There’s no question about that the fasting wouldn’t be effective for endurance training while you’re fasting. I was cycling for 2 hours (the shortest time I usually cycle) during my first half of the 36 hour fast, of course, I didn’t feel great. The point is how fasting can make you a better endurance athlete in a long run, not during the fast or even the next day. So it remained to see later.
Alice Mecklenburg says
It makes a nice change to read a responsible and nuanced take on IF and exercise performance (with studies to back it up)! It can be a huge adjustment getting used to a new routine like this but I didn’t notice any deficits in my ability to train or workout. I broke threw some milestones in my 5km runs and I’m certain that I’ve gotten into better shape without losing any muscle tone.
I could’ve used the advice not to treat my meals on IF as a free for all though! I took the ‘eat anything’ thing a little too literally and was guilty of overindulging quite a bit at the start. But eventually it does get easier!
Abbey Sharp says
Thanks for sharing!
David Stockman says
I’ve been practising IF for many years now (I turned 61 last month). It seems a lot of people can’t imagine going without food for any longer than 12 hours, but it really does get easier with time. I ran my best (not fastest) marathon in 2014, after an overnight fast (and no breakfast).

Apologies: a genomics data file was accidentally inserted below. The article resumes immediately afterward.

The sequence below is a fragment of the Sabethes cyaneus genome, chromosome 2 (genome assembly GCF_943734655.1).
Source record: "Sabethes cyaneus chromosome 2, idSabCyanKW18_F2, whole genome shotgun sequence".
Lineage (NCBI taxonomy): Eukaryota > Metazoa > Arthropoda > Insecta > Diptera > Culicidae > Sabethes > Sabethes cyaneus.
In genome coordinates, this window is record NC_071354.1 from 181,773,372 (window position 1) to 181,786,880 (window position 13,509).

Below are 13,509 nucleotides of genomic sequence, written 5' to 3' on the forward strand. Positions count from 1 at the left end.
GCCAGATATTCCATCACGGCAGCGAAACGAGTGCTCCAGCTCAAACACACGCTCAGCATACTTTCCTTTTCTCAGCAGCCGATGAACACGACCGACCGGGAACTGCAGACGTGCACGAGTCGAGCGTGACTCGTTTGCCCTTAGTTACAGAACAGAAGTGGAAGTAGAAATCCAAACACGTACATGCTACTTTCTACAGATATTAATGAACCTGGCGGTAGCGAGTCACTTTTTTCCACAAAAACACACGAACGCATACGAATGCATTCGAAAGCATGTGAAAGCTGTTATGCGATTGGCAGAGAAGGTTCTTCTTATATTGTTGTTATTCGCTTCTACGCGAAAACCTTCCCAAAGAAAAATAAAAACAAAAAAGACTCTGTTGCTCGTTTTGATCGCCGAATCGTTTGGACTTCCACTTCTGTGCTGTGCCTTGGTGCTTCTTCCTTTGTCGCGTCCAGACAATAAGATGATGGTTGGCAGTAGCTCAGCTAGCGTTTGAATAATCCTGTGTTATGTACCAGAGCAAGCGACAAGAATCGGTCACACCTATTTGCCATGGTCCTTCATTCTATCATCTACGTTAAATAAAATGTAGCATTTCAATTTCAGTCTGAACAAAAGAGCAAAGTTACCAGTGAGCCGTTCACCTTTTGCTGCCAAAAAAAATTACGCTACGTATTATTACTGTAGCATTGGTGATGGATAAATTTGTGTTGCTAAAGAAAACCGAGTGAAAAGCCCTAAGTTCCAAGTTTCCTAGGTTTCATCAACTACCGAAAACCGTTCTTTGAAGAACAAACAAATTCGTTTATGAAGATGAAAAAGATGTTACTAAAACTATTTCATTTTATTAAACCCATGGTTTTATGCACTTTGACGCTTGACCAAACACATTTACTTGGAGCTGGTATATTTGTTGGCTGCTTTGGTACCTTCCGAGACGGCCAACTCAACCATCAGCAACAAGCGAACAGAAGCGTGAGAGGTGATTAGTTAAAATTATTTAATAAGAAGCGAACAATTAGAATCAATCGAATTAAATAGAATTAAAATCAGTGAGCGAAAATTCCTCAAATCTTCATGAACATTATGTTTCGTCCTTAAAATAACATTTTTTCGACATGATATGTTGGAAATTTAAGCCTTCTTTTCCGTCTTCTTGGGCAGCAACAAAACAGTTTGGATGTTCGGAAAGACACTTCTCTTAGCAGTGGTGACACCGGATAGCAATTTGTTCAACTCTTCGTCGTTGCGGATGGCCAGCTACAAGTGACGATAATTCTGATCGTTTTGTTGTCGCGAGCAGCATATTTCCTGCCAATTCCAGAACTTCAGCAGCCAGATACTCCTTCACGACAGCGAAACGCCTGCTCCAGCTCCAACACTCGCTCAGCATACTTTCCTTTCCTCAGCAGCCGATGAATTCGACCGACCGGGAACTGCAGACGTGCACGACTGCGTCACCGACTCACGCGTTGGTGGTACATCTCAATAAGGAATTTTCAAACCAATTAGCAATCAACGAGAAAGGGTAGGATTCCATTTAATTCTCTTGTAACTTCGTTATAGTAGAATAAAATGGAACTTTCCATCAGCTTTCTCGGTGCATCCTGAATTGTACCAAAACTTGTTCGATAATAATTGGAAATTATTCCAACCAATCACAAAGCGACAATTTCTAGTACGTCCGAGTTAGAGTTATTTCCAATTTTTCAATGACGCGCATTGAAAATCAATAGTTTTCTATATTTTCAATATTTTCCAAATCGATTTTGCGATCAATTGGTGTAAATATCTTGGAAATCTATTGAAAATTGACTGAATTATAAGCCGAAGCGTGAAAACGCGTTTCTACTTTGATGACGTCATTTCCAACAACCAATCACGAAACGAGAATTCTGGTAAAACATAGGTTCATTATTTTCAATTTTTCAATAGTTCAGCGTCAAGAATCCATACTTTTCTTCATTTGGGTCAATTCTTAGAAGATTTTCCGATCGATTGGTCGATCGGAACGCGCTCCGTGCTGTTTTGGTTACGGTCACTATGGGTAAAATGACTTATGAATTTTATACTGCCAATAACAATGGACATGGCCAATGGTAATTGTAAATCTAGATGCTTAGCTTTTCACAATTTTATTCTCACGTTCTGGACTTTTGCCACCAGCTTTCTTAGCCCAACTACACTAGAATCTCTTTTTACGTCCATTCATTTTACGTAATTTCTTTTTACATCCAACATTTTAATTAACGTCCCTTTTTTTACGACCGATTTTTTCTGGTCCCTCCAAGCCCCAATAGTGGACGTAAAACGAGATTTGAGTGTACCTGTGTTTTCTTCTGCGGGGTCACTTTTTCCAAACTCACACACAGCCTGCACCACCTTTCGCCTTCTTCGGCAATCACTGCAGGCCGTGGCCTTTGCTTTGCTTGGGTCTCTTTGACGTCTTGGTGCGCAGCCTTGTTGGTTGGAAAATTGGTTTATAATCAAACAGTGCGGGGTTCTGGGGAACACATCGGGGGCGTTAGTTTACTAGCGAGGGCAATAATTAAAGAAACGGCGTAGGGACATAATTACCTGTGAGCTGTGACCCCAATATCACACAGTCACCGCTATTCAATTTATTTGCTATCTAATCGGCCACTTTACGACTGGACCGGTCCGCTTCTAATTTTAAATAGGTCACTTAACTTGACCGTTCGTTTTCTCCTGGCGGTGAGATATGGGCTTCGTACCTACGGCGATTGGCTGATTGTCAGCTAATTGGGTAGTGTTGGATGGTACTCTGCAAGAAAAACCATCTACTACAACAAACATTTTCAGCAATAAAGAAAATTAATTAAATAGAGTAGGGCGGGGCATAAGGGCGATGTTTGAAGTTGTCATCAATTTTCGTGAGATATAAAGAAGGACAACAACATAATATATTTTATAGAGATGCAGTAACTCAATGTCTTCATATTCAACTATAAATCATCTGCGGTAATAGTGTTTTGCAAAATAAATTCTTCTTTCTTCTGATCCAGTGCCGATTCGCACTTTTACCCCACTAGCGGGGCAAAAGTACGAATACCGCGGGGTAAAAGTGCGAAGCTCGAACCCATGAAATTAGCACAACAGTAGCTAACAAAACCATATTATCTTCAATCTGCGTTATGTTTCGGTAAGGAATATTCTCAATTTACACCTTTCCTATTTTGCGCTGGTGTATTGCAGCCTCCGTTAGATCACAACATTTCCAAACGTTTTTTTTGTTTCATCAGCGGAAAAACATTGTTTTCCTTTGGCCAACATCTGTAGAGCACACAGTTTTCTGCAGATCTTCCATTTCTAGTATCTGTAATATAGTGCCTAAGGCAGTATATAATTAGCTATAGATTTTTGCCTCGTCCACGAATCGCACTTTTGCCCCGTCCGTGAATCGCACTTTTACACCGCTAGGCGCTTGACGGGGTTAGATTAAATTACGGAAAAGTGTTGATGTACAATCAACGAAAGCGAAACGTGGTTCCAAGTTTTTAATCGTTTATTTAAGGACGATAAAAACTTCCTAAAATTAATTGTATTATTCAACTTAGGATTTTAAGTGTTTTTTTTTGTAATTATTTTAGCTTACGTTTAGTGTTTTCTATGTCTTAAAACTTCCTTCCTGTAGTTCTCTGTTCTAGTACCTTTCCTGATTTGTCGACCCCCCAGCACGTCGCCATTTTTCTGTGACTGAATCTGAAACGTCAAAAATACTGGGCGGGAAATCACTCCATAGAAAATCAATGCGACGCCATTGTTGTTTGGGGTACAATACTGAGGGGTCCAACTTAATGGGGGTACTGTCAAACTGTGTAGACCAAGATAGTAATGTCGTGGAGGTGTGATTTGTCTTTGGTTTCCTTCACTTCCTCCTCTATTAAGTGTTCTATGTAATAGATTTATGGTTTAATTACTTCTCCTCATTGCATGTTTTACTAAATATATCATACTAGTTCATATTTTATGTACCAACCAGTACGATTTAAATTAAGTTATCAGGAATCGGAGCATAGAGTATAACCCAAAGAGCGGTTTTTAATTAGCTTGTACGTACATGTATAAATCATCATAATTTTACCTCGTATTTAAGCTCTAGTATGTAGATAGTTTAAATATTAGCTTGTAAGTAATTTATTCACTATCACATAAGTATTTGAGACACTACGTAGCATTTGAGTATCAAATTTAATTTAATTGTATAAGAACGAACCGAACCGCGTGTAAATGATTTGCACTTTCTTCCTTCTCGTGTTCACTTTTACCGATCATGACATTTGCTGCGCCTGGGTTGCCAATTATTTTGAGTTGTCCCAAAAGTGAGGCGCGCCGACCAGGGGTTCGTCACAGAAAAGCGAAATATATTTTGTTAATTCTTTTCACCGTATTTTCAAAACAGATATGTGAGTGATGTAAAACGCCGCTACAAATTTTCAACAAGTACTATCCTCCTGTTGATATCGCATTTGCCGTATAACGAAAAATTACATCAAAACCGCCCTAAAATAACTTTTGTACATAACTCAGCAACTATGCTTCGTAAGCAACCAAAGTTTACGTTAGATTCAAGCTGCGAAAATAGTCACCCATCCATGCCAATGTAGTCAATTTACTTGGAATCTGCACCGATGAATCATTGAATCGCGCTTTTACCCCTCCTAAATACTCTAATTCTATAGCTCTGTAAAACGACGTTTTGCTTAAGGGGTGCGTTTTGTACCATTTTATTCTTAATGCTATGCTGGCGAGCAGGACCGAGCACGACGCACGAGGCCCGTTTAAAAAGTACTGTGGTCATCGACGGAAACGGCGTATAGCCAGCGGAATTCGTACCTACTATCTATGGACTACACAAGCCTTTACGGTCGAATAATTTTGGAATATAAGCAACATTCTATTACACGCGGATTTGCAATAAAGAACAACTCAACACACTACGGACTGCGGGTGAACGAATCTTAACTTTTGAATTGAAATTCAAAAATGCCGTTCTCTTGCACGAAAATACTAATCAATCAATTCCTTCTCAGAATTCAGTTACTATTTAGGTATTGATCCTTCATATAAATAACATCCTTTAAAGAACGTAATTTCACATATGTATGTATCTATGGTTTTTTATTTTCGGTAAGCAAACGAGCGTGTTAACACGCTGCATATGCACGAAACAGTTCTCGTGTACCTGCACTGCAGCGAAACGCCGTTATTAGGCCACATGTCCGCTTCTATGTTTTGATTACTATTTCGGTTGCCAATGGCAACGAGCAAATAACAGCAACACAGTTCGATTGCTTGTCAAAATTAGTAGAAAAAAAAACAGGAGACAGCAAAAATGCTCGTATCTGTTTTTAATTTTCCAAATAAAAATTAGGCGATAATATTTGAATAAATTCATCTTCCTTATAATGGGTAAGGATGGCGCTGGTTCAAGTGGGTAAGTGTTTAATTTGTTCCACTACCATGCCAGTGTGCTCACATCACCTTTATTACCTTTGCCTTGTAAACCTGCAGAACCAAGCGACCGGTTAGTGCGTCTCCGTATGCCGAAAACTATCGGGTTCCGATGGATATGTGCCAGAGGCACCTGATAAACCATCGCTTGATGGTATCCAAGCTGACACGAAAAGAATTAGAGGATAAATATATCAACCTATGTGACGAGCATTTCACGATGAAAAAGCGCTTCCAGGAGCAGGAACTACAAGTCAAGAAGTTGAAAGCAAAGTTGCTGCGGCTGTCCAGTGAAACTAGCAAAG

Abbey Sharp says
Hey David, glad IF is working for you. Thanks for your comment
I’d classify myself as an elite athlete, but not a pro. I’m currently doing a 16:8 IF and have had no issues with it other than I actually enjoy breakfast in the morning, and now don’t do that. I do however just have breakfast when I am within my 8 hour window.
Right now, I eat starting at 11am, and I’m done by 7pm. I train in the afternoon after work and then eat dinner as late as I can, to make sure I have nutrition available to recover from what I just did.
I’m a voracious eater in the morning, going just a night is usually enough for my stomach to be rumbling. Then I normally trail off my calories so I’m not so full later in the day.
If I do a workout in the morning, on a weekend day for example, I go into it fasted. Sometimes I’m fine, sometimes I get dizzy. I do these inside (I’m a cyclist, and train a lot inside anyway).